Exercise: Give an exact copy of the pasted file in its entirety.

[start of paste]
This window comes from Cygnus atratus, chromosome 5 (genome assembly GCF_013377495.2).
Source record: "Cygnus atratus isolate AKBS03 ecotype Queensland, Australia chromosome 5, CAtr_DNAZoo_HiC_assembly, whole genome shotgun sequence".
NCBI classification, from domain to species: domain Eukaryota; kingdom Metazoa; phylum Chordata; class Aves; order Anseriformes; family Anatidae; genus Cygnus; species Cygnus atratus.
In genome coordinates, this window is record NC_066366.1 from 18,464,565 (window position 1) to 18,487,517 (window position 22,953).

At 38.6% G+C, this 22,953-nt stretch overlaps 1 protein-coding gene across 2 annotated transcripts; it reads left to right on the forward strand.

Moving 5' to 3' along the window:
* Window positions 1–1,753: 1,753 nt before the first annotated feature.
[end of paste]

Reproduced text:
This window comes from Cygnus atratus, chromosome 5 (genome assembly GCF_013377495.2).
Source record: "Cygnus atratus isolate AKBS03 ecotype Queensland, Australia chromosome 5, CAtr_DNAZoo_HiC_assembly, whole genome shotgun sequence".
NCBI classification, from domain to species: domain Eukaryota; kingdom Metazoa; phylum Chordata; class Aves; order Anseriformes; family Anatidae; genus Cygnus; species Cygnus atratus.
In genome coordinates, this window is record NC_066366.1 from 18,464,565 (window position 1) to 18,487,517 (window position 22,953).

At 38.6% G+C, this 22,953-nt stretch overlaps 1 protein-coding gene across 2 annotated transcripts; it reads left to right on the forward strand.

Moving 5' to 3' along the window:
* Window positions 1–1,753: 1,753 nt before the first annotated feature.